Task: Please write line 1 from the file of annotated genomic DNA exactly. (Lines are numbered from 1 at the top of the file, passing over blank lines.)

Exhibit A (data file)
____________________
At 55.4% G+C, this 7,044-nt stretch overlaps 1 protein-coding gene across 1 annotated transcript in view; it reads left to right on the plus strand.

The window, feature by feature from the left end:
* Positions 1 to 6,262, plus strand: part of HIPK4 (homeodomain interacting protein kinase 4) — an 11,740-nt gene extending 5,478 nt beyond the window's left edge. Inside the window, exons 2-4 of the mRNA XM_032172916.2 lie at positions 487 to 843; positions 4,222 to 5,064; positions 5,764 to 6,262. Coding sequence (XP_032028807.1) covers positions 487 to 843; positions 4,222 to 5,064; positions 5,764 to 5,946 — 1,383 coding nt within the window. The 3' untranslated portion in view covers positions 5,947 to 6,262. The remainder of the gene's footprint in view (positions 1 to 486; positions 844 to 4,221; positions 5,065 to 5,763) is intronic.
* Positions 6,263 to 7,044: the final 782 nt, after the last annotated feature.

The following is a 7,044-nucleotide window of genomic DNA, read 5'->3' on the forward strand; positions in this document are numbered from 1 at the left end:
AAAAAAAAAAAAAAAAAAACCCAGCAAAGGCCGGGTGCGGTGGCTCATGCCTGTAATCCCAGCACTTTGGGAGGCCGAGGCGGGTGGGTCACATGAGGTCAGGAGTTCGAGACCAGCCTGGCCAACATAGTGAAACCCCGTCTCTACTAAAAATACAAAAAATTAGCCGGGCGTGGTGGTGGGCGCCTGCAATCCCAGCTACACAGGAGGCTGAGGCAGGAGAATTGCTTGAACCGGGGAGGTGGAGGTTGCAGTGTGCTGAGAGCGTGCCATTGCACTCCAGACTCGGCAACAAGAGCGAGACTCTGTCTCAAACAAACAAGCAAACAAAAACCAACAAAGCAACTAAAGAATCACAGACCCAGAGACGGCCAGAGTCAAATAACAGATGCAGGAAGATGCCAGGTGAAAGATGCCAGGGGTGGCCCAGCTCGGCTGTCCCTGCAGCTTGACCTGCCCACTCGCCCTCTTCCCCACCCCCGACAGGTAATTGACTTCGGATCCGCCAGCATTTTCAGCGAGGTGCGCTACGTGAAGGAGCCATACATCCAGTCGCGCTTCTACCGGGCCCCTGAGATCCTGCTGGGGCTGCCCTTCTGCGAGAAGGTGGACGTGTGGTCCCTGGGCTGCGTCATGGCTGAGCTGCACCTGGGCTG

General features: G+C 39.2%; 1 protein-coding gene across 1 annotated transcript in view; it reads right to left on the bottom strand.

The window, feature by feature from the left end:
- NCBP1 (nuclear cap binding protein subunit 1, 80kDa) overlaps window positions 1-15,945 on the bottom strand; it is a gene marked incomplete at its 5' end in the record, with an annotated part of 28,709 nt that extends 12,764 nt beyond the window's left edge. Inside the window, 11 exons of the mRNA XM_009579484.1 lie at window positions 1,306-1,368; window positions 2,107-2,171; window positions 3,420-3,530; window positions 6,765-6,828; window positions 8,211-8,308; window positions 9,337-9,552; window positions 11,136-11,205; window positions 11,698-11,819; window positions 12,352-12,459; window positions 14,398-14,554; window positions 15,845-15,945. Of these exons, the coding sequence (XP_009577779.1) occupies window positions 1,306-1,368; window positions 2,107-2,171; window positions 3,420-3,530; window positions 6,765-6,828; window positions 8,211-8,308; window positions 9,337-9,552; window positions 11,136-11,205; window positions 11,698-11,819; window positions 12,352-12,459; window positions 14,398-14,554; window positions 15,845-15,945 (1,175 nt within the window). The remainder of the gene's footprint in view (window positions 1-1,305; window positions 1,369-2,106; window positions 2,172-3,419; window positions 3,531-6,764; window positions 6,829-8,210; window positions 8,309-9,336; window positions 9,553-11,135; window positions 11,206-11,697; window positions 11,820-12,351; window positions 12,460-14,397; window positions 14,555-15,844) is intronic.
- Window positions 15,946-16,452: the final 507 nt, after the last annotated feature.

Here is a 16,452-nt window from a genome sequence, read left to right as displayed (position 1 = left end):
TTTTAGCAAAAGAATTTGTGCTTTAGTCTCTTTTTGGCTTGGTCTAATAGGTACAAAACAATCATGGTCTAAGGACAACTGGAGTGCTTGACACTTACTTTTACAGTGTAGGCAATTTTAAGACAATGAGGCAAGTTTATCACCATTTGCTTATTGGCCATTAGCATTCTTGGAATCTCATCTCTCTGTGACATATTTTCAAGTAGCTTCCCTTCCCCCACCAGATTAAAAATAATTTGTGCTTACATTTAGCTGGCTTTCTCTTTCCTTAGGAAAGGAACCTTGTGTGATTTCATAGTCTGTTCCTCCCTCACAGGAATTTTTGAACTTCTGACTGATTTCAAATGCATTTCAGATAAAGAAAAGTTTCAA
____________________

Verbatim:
At 55.4% G+C, this 7,044-nt stretch overlaps 1 protein-coding gene across 1 annotated transcript in view; it reads left to right on the plus strand.